Tuesday, August 21, 2012

Straits Time on Cycling in SG

Today in Straits Time                                                    Photo by Francis Chu
By Tham Yuen-c
GEYLANG Road, Lentor Avenue, Keppel Road towards VivoCity, Balestier Road, Upper Jurong Road.

Cyclists beware.

These are among Singapore's most hazardous roads for cycling, according to a map created by cycling enthusiasts to warn others where they must be extra careful.

In the first eight months of this year, at least 12 cyclists have died. Since 2009, about 16 cyclists have died on the roads each year. Hundreds more get injured in accidents.
The map explains why certain roads are marked hazardous.

Geylang Road, for example, has busy traffic both day and night. Cyclists sometimes ride against traffic, and drivers can cut in and out from side streets.

"We are not asking people to avoid these places because sometimes you have no choice, but we just want to make sure that people ride on the road with their eyes open, and they know what to expect," said Mr Woon Tai Woon, 38, founder of LoveCyclingSG.

Following Mr Khoo's death, 21 cyclists have written open letters to Prime Minister Lee Hsien Loong and Transport Minister Lui Tuck Yew, exhorting the Land Transport Authority (LTA) to consider measures such as dedicated bicycle lanes and more public education about road rules to cut down the number of fatalities.

Cycling groups say they have already been working with the authorities to try and make the roads safer for the growing number of cyclists in Singapore.

On July 2, some members of LoveCyclingSG met the LTA to appeal for greater rights and protection on the road - including calling for stiffer laws against irresponsible drivers who endanger cyclists, Mr Woon said. "There are drivers who feel that cyclists should not be on the road," said the product designer. "There should be stiffer punishment for such people."

Other suggestions include changes to road design, such as making lanes narrower so that cars are forced to go slower, and making space on public roads for dedicated bicycle lanes.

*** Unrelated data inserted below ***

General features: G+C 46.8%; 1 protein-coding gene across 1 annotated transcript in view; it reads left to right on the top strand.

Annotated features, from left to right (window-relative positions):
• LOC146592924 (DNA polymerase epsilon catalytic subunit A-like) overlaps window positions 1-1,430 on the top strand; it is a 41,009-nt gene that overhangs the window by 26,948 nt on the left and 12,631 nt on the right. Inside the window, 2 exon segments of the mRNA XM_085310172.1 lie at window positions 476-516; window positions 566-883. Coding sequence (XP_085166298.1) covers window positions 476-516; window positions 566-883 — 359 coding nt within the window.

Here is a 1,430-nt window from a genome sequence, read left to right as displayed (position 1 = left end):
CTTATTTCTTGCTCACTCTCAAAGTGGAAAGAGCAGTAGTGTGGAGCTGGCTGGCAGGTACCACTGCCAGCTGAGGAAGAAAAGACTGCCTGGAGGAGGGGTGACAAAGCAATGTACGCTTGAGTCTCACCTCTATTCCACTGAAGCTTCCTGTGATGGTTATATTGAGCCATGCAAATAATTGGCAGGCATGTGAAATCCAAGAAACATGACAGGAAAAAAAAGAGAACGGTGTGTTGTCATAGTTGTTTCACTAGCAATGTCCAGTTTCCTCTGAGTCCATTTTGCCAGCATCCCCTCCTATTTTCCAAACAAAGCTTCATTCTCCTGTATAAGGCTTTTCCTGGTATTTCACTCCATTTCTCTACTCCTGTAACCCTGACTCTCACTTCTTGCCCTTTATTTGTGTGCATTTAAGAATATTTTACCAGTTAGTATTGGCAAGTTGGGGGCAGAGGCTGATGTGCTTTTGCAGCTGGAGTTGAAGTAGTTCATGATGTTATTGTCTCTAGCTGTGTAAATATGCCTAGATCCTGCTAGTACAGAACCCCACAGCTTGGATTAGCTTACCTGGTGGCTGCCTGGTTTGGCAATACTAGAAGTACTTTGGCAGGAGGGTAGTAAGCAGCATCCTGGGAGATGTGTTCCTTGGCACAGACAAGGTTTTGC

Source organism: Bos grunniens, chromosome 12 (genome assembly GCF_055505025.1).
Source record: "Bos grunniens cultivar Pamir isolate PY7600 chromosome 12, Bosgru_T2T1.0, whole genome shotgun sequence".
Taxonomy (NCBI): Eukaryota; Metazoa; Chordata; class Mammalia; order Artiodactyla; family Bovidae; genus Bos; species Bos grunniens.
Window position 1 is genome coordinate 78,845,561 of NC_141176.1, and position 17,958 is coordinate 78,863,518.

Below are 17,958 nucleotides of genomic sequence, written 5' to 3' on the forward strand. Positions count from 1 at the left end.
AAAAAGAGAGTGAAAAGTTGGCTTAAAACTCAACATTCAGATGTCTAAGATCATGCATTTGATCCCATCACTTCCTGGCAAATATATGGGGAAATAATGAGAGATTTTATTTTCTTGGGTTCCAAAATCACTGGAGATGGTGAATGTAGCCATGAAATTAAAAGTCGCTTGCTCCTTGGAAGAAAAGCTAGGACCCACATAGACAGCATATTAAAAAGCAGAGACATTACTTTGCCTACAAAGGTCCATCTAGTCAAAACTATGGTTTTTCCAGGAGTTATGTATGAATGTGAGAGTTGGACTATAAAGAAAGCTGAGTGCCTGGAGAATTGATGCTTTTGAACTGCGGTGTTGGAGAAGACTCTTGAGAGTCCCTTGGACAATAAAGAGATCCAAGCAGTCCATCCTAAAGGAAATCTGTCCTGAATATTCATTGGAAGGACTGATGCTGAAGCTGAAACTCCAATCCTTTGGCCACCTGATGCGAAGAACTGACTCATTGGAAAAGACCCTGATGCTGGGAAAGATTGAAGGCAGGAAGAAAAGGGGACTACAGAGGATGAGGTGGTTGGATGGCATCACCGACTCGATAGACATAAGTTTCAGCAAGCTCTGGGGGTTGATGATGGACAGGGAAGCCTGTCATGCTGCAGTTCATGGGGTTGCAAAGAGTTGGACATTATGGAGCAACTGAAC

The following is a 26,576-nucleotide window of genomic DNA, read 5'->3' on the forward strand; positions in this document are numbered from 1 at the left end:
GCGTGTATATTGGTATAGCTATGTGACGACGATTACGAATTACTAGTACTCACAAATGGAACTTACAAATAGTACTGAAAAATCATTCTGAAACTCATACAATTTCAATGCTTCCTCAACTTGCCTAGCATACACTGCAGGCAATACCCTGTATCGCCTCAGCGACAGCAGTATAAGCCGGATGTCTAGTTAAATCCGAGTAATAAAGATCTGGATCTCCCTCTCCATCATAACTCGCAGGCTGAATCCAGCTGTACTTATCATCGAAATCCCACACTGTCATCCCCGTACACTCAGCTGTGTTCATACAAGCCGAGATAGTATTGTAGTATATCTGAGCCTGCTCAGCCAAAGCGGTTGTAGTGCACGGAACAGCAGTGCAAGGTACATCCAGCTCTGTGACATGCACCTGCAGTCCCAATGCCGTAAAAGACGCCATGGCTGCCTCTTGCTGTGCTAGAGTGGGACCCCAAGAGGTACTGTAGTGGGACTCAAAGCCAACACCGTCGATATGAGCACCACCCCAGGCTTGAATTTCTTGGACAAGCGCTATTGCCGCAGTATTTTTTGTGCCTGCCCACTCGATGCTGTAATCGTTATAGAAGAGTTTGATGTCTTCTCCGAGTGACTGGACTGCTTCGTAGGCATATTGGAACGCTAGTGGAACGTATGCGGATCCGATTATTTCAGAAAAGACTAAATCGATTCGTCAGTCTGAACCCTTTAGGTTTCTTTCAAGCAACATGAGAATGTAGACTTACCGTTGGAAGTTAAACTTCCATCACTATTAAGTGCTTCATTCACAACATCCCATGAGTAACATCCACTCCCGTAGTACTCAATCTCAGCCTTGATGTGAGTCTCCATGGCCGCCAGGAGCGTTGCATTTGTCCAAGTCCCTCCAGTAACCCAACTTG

Mr Steven Choy, 47, a friend of Mr Khoo's, said that bicycle lanes need only be about 1.5m wide to keep drivers and cyclists out of each other's paths. it was time that dedicated lanes be assigned to this growing group.
"These park connectors are used by senior citizens, people out on walks, walking their dogs, it is not safe for them because we are riding at a fast speed," said Ms Joyce Leong, 56, founder of Joyriders, one of the largest local bicycle groups with 1,300 members.

To make roads safer for cyclists, the LTA has put up signs at popular cycling routes warning motorists to be careful. Mr Steven Lim, 45, president of the Safe Cycling Task Force that works with government agencies to promote cycling safety, said "After a while, some of them become like advertisements and are not very conspicuous," he said. "We are trying to see if it will be feasible to put the messages on the road instead."

"Motorists have to start getting used to the idea of sharing the roads with cyclists, but cyclists also have to help themselves and follow the rules,"


1 comment:

  1. It was commented that the 1.5m bike lane will give us a false sense of security. When LTA drew red dotted lines for all day bus lanes, did motorists obeyed it or ignored it? Food for thought!